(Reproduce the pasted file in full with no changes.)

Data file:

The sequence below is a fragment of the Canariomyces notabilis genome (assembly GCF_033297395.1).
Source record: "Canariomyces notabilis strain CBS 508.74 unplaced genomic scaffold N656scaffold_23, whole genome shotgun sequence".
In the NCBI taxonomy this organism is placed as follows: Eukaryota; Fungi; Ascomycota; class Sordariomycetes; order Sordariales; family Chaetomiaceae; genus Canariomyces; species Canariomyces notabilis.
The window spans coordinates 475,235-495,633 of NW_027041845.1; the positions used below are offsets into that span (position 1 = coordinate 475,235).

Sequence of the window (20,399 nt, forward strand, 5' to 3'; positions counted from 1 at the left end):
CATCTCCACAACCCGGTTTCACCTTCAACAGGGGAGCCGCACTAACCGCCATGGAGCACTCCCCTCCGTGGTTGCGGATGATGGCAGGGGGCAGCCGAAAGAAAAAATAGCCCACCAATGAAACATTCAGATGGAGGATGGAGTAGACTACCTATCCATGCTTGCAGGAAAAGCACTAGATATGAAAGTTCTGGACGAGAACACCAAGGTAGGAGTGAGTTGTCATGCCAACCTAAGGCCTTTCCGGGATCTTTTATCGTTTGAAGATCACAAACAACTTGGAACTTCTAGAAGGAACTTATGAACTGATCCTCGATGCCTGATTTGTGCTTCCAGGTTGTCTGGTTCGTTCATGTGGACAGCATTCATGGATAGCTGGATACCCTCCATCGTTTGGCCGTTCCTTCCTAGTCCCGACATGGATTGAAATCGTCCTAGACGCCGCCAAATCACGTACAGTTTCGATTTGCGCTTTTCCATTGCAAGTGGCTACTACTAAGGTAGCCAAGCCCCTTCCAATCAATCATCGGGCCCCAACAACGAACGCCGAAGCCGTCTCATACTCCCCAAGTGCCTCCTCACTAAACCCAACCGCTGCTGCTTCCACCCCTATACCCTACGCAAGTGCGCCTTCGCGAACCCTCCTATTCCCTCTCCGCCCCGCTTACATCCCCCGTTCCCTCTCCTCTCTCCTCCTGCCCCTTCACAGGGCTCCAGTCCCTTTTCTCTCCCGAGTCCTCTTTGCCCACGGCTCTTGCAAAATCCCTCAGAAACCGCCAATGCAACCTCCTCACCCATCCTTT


The sequence below is a fragment of the Canariomyces notabilis genome (assembly GCF_033297395.1).
Source record: "Canariomyces notabilis strain CBS 508.74 unplaced genomic scaffold N656scaffold_23, whole genome shotgun sequence".
In the NCBI taxonomy this organism is placed as follows: Eukaryota; Fungi; Ascomycota; class Sordariomycetes; order Sordariales; family Chaetomiaceae; genus Canariomyces; species Canariomyces notabilis.
The window spans coordinates 475,235-495,633 of NW_027041845.1; the positions used below are offsets into that span (position 1 = coordinate 475,235).

Sequence of the window (20,399 nt, forward strand, 5' to 3'; positions counted from 1 at the left end):
CATCTCCACAACCCGGTTTCACCTTCAACAGGGGAGCCGCACTAACCGCCATGGAGCACTCCCCTCCGTGGTTGCGGATGATGGCAGGGGGCAGCCGAAAGAAAAAATAGCCCACCAATGAAACATTCAGATGGAGGATGGAGTAGACTACCTATCCATGCTTGCAGGAAAAGCACTAGATATGAAAGTTCTGGACGAGAACACCAAGGTAGGAGTGAGTTGTCATGCCAACCTAAGGCCTTTCCGGGATCTTTTATCGTTTGAAGATCACAAACAACTTGGAACTTCTAGAAGGAACTTATGAACTGATCCTCGATGCCTGATTTGTGCTTCCAGGTTGTCTGGTTCGTTCATGTGGACAGCATTCATGGATAGCTGGATACCCTCCATCGTTTGGCCGTTCCTTCCTAGTCCCGACATGGATTGAAATCGTCCTAGACGCCGCCAAATCACGTACAGTTTCGATTTGCGCTTTTCCATTGCAAGTGGCTACTACTAAGGTAGCCAAGCCCCTTCCAATCAATCATCGGGCCCCAACAACGAACGCCGAAGCCGTCTCATACTCCCCAAGTGCCTCCTCACTAAACCCAACCGCTGCTGCTTCCACCCCTATACCCTACGCAAGTGCGCCTTCGCGAACCCTCCTATTCCCTCTCCGCCCCGCTTACATCCCCCGTTCCCTCTCCTCTCTCCTCCTGCCCCTTCACAGGGCTCCAGTCCCTTTTCTCTCCCGAGTCCTCTTTGCCCACGGCTCTTGCAAAATCCCTCAGAAACCGCCAATGCAACCTCCTCACCCATCCTTT